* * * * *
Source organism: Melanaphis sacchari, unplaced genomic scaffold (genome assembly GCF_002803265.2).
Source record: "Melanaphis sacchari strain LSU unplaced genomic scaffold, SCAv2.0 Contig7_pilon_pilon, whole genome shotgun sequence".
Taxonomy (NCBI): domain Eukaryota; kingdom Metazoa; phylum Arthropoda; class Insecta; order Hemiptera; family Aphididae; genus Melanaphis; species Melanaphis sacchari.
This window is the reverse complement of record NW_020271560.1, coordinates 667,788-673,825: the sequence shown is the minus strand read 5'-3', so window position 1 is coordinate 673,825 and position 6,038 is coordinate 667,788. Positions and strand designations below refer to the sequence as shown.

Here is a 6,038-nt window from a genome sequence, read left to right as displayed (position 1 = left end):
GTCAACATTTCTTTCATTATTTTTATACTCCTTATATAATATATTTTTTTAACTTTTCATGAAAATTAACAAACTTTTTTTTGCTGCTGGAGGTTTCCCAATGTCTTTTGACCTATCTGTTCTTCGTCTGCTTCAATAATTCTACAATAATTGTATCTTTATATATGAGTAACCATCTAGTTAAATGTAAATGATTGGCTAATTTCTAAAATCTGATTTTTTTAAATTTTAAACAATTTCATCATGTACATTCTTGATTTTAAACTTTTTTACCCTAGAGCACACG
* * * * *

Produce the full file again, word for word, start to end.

Source organism: Melanaphis sacchari, unplaced genomic scaffold (genome assembly GCF_002803265.2).
Source record: "Melanaphis sacchari strain LSU unplaced genomic scaffold, SCAv2.0 Contig7_pilon_pilon, whole genome shotgun sequence".
Taxonomy (NCBI): domain Eukaryota; kingdom Metazoa; phylum Arthropoda; class Insecta; order Hemiptera; family Aphididae; genus Melanaphis; species Melanaphis sacchari.
This window is the reverse complement of record NW_020271560.1, coordinates 667,788-673,825: the sequence shown is the minus strand read 5'-3', so window position 1 is coordinate 673,825 and position 6,038 is coordinate 667,788. Positions and strand designations below refer to the sequence as shown.

Here is a 6,038-nt window from a genome sequence, read left to right as displayed (position 1 = left end):
GTCAACATTTCTTTCATTATTTTTATACTCCTTATATAATATATTTTTTTAACTTTTCATGAAAATTAACAAACTTTTTTTTGCTGCTGGAGGTTTCCCAATGTCTTTTGACCTATCTGTTCTTCGTCTGCTTCAATAATTCTACAATAATTGTATCTTTATATATGAGTAACCATCTAGTTAAATGTAAATGATTGGCTAATTTCTAAAATCTGATTTTTTTAAATTTTAAACAATTTCATCATGTACATTCTTGATTTTAAACTTTTTTACCCTAGAGCACACG